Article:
Today I have on my to do list to write another blog post, but unfortunately I did not have an idea for said post. So I was thinking, what’s something that a lot of people know about, but perhaps could use a better understanding of? The clear answer was good old Miranda rights.
Okay, so to start, do you know what the Miranda rights are? Give it a try and see if you know them. I’ll wait a second.
Essentially, it boils down to the right to remain silent and the right to an attorney. These rights are read because in the United States we have a right against self incrimination. Often when people are read their rights it goes something like this:
You have the right to remain silent. If you give up the right to remain silent, anything you say can and will be used against you in a court of law. You have the right to an attorney and to have an attorney present during questioning. If you cannot afford an attorney, one will be provided to you at no cost. During any questioning, you may decide at any time to exercise these rights, not answer any questions or make any statements. Do you understand these rights as I have read them to you?
As I’m writing this, I realize there is so much to discuss about Miranda rights, so I’ll make this part one of a series. I think a good place to start is discussing when exactly a person needs to be read these rights. It’s not just any time someone is arrested, although that’s certainly a fine time to read them to an arrestee.
Miranda rights need to be read to a person prior to a custodial interrogation. This can be broken up into two prongs, the first being that the person has to be in custody, the second is that they must be subject to interrogation.
Let’s start with custody. To be in custody, a person has to be deprived of their “freedom of action.” If someone is casually chatting with an officer on the street, that’s obviously not custody. If someone is handcuffed in the back of a cop car? That’s custody, for sure. What about after an officer stops someone for a routine traffic violation? That’s a tricky one. You would think that sure, the driver can’t just drive away, so their freedom of action would be restricted, so it is custody. But actually, the officer does not have to read the Miranda warnings in that situation! Why? Because the Supreme Court essentially said that a routine traffic stop does not “impair the detainee’s exercise of his privilege against self-incrimination to require that he be warned of his constitutional rights.” Check out a case called Berkemer v. McCarty, 468 U.S. 420 (1984) for the full details.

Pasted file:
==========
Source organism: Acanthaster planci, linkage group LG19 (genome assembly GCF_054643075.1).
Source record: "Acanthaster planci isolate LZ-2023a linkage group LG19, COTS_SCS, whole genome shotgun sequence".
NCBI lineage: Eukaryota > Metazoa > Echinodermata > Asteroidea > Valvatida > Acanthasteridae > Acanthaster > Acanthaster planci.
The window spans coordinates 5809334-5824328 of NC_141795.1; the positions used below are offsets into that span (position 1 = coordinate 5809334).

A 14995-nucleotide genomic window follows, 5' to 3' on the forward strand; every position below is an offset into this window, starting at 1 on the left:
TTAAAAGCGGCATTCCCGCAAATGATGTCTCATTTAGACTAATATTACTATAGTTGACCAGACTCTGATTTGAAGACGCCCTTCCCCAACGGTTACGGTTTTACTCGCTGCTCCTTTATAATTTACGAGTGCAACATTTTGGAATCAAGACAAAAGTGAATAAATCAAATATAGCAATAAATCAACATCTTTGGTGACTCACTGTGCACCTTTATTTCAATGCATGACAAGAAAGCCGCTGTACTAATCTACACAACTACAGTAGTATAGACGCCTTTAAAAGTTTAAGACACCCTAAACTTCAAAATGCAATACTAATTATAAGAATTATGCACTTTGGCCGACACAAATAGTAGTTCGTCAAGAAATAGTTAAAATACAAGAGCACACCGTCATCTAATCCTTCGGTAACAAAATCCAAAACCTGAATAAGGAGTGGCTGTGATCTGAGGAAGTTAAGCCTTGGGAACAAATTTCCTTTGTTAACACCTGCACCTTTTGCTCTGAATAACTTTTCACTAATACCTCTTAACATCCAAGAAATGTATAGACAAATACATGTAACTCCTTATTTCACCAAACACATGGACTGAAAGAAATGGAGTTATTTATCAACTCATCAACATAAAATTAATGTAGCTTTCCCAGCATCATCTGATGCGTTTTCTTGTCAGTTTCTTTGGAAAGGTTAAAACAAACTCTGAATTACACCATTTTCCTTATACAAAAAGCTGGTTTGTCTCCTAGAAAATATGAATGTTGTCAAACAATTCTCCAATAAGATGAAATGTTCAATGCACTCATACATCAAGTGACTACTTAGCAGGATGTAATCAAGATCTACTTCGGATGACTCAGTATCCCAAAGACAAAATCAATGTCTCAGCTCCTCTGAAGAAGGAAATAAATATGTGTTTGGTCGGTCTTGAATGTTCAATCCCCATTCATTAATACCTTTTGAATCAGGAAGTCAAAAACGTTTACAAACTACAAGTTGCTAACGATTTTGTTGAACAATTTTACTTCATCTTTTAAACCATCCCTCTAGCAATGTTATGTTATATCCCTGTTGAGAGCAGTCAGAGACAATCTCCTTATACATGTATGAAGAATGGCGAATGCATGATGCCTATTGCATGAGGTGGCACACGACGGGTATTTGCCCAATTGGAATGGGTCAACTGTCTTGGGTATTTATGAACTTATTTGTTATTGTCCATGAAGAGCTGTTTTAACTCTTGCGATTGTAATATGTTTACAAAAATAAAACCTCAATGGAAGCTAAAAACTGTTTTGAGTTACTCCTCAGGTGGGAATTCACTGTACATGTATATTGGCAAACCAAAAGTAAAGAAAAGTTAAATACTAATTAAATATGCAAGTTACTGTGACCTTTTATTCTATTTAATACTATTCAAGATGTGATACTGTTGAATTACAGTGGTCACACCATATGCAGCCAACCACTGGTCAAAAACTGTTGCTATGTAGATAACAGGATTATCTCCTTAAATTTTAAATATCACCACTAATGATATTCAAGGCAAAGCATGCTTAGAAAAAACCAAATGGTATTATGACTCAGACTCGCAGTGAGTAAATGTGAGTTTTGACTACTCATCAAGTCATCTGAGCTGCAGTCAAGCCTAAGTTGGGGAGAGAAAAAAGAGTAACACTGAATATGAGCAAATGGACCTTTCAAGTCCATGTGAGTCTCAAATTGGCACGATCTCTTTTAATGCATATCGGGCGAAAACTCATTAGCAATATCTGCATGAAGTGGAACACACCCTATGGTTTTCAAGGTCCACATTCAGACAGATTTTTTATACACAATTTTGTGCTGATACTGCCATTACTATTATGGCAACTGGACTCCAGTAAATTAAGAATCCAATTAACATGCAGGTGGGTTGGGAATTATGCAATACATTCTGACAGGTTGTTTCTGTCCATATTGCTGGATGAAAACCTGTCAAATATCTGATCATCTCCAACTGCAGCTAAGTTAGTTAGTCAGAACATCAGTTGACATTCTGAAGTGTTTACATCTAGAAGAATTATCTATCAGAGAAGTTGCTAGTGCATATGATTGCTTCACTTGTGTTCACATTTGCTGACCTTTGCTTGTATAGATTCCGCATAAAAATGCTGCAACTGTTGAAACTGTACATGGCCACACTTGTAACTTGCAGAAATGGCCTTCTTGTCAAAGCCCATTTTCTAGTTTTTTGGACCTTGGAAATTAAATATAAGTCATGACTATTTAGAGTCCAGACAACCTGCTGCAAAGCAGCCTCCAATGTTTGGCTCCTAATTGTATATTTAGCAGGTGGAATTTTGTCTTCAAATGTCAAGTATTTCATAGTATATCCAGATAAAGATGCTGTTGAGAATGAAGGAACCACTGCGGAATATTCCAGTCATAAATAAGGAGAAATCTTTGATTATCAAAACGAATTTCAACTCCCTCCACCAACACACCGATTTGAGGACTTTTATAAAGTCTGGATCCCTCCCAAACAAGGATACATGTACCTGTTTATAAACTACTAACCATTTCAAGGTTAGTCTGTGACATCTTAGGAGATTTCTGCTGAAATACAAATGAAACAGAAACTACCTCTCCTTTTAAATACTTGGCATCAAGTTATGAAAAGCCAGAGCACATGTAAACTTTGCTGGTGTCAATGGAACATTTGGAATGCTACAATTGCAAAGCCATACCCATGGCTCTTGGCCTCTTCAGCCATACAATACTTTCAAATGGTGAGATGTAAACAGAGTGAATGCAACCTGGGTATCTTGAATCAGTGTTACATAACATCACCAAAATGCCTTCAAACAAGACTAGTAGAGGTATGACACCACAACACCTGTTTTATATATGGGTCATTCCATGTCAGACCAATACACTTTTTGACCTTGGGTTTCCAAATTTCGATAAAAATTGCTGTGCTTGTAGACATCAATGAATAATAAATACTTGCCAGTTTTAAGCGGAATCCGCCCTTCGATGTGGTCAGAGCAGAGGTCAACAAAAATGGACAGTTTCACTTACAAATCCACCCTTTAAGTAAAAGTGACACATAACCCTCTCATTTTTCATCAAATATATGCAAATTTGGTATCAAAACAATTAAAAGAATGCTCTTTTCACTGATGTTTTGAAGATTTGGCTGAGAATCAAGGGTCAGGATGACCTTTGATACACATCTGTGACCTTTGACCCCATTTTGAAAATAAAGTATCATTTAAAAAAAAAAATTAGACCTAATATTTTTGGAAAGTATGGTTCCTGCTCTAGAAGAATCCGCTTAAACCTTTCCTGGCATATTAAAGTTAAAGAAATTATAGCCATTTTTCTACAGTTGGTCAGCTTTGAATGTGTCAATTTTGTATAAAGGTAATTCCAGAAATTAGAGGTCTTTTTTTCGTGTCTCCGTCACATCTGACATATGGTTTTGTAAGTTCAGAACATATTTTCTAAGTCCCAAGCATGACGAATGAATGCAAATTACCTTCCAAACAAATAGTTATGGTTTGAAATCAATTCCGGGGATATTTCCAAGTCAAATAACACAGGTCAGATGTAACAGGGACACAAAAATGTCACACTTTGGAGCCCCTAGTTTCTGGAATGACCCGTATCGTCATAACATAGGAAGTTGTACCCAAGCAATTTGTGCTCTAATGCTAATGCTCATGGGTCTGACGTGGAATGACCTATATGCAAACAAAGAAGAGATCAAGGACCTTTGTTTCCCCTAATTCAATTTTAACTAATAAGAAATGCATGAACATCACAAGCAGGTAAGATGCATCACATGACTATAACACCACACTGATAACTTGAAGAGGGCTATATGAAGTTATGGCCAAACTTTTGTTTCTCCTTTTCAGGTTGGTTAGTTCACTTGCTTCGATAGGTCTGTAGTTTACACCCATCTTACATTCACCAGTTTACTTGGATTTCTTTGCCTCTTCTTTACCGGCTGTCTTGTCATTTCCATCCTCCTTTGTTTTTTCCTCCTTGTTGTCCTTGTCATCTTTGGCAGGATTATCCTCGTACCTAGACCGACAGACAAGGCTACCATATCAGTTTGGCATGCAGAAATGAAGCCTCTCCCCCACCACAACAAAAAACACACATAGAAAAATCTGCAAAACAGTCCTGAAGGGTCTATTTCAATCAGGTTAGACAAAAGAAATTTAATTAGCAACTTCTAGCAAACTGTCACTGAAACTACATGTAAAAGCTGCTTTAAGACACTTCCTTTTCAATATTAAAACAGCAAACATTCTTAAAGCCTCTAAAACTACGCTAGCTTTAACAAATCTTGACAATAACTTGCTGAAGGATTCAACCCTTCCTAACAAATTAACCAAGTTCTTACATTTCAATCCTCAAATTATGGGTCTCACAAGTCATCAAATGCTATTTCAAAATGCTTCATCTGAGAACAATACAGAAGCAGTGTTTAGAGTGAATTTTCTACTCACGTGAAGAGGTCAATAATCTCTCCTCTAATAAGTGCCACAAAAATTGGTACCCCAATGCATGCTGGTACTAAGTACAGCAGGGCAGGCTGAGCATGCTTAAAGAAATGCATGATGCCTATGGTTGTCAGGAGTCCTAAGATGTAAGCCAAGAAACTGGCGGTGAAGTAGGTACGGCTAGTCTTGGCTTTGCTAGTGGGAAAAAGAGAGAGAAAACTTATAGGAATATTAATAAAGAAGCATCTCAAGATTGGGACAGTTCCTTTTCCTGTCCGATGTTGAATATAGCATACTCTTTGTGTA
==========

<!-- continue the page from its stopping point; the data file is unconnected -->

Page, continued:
The best way to determine if you are in custody is to ask. Just ask the officer, “am I free to leave?” If you are, there’s your answer, you’re not in custody. Then, probably leave and call an attorney. I recommend me.
Now what about the interrogation part? If someone is being asked specific questions about criminal activity, or if officers are making statements attempting that would likely cause the person to discuss criminal activity, then that’s interrogation. So an officer asking routine questions like a person’s name or address is not interrogation. It has to be about criminal activity.
It’s a little hard to make this concept sound exciting, so I’ll end this post by telling you what ultimately became of Ernesto Miranda, you know, the guy from the case about the rights.
Well, Miranda’s confession was excluded and he was retried on rape and kidnapping charges without it. Even without his confession, he was still convicted. He was sentenced to serve 20-30 years but was paroled after 5. After he got out on parole he started autographing cards with the Miranda warnings written on them. These were cards that officers would carry around and reference when reading people their rights. Apparently Miranda liked the fame he got from having his name at the top of those cards and he made a living selling those autographed cards, which is pretty gross when you think about how all of this came from his confessing to really terrible things. But then he was stabbed in a bar fight. The officer read the stabber his Miranda warnings straight from an autographed card Miranda had on him. The stabber, unlike Miranda, did exercise his right to remain silent, posted bond, and fled to Mexico never to be seen again. Miranda died from the stab wounds.